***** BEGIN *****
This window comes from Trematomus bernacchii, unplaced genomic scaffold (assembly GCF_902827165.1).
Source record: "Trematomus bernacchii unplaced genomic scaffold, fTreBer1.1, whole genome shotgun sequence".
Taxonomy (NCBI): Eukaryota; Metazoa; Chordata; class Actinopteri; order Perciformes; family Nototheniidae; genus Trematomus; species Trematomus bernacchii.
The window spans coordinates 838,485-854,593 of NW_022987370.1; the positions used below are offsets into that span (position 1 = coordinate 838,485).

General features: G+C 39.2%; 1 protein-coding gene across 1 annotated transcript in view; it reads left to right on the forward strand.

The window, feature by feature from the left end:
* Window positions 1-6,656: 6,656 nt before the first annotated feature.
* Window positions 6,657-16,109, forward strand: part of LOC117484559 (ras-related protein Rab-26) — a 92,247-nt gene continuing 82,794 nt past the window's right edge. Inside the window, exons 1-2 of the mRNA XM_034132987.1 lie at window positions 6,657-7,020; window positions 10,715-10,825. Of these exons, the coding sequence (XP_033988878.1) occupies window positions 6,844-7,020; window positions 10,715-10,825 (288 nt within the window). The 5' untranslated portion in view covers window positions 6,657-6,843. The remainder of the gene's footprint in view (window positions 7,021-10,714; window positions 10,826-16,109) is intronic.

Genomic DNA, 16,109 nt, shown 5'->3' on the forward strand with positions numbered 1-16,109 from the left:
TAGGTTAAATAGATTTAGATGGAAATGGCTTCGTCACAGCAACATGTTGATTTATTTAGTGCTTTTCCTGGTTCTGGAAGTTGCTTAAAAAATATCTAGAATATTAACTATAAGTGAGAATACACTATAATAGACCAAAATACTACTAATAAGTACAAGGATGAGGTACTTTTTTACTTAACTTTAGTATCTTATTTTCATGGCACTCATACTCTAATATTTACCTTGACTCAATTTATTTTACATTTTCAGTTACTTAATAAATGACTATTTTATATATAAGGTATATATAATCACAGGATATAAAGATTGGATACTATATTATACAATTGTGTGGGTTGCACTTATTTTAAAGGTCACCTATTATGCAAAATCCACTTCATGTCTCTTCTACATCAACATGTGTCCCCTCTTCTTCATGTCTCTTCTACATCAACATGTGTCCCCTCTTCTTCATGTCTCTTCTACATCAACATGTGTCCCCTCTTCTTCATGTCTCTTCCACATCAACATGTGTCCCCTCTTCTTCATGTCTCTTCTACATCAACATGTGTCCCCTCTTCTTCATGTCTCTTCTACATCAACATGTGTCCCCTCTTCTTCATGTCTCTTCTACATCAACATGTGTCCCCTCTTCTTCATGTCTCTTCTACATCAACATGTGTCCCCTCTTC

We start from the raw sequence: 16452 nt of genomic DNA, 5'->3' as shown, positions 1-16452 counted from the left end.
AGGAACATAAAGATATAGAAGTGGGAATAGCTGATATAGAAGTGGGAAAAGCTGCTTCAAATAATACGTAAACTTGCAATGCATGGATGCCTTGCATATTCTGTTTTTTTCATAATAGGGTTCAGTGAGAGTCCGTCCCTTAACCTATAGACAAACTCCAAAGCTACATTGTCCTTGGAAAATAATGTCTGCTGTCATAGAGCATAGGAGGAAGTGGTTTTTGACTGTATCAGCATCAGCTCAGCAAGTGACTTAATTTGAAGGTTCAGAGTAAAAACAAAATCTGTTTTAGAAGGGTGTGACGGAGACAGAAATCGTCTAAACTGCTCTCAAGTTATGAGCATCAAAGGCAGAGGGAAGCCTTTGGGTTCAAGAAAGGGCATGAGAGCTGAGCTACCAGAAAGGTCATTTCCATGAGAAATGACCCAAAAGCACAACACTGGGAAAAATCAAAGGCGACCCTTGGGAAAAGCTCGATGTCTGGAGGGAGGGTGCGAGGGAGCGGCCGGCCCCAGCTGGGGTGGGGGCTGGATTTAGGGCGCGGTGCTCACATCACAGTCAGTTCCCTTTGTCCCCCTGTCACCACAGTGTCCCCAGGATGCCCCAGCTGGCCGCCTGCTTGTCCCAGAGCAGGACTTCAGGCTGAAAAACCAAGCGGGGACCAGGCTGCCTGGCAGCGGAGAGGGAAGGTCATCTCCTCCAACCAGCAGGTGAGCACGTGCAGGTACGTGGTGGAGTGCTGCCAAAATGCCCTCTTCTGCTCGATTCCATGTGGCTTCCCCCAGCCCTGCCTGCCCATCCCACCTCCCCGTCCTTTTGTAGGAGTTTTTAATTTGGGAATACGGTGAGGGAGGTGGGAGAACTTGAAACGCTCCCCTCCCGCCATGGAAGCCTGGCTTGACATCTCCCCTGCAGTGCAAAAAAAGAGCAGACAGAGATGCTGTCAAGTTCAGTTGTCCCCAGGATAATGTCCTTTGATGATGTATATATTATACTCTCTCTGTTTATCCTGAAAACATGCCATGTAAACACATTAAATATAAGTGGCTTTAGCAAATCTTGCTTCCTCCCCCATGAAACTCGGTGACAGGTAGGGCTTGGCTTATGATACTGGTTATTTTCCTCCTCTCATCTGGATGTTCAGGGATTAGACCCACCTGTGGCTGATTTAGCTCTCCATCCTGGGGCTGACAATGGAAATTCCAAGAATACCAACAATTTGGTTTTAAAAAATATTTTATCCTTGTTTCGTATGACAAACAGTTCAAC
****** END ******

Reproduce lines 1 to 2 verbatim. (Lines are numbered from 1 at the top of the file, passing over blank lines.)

This window comes from Trematomus bernacchii, unplaced genomic scaffold (assembly GCF_902827165.1).
Source record: "Trematomus bernacchii unplaced genomic scaffold, fTreBer1.1, whole genome shotgun sequence".